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Treaty 1 First Nations Chiefs officially entered a partnership with the Federal Government today, which they say will be integral to the future of the Kapyong Barracks land.

The two sides signed an agreement, in principle to officially kick off negotiations of the land transfer from the Federal Government to First Nations Communities.

“This is one of the most important days of my life, along with my relatives, friends and fellow Chiefs,” Long Plain First Nation Chief Dennis Meeches said. “We look at Kapyong as a treaty destiny for our people. This was bound to happen from the day it was declared surplus.”

Meeches says the land deal is symbolic of what can be accomplished when two sides work within a healthy relationship.

“Once people recognize the value of working towards reconciliation with Indigenous people in this country, we know it will create a stronger, more powerful country that looks after its citizens,” Meeches said. “We need to move forward with reconciliation and Kapyong represents a shining example of what reconciliation is all about.”

The base has been empty since 2004 and was declared surplus. An attempt by the Federal Government of the time to sell the land to another organization sparked long court battles between the Federal Government and First Nations communities, which wanted the land as part of outstanding treaty land claims.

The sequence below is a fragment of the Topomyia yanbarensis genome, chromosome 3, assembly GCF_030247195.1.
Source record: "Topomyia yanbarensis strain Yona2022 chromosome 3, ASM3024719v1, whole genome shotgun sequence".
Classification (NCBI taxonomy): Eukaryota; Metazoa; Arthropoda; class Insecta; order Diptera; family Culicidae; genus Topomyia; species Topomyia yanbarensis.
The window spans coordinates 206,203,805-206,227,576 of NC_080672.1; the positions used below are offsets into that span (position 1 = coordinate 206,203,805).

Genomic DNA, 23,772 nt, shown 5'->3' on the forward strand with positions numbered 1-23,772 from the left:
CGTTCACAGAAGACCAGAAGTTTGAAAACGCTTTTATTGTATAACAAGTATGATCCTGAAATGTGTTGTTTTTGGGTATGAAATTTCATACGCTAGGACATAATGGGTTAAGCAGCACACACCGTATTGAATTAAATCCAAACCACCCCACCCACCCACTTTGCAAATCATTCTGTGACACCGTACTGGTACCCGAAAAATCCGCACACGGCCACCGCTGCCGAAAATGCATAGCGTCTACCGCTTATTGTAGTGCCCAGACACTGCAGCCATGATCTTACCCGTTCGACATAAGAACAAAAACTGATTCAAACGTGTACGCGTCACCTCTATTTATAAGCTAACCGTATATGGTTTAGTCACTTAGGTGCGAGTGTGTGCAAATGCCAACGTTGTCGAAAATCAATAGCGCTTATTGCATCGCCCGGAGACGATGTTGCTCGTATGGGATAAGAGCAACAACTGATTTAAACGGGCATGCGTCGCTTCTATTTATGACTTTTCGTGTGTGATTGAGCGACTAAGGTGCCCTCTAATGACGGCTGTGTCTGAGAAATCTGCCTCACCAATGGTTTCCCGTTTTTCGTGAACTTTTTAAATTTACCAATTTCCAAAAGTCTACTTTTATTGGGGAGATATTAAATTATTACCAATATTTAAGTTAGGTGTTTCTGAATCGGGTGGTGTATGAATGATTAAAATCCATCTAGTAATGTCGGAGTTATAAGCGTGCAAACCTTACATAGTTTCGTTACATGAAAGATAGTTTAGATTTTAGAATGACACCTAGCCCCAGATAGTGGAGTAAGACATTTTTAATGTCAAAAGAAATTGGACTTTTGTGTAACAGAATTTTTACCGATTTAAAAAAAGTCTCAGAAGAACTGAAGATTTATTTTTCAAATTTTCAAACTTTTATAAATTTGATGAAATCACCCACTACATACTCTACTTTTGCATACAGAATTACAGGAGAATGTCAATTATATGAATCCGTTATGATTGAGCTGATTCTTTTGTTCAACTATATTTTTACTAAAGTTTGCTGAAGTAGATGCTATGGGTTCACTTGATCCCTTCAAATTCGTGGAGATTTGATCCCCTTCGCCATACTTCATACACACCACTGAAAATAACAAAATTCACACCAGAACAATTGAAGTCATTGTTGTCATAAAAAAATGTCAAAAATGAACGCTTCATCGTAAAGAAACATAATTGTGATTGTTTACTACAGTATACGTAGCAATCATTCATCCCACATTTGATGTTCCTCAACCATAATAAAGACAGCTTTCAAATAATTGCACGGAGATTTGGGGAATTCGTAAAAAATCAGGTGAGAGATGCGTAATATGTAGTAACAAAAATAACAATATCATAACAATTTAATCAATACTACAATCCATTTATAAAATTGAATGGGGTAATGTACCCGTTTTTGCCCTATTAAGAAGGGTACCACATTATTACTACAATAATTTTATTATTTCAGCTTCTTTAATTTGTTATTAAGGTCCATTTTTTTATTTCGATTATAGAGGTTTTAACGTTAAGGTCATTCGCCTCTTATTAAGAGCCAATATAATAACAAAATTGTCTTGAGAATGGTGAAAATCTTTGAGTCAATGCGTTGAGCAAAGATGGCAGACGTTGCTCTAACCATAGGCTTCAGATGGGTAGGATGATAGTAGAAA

In 2009, First Nations communities won in court, and in 2015 then Prime Minister Stephen Harper said his government would not seek an appeal.

The idea proposed by Treaty 1 communities is to build an urban reserve on the plot of land, which could include housing and retail spaces.

Federal Defence Minister Harjit Sajjan said today the government can’t undo the past but wants to shape a better future.

“The new relationship we’re building is based on respect, cooperation and partnership and this is an important milestone in the future of the Kapyong Barracks land,” Sajjan said. “We still have a lot of work ahead of us, but I will stay closely engaged as we develop a final settlement agreement.”

Sajjan says his department will start to clean out the property by demolishing old buildings, removing dangerous issues and ensuring the land is safe for future use.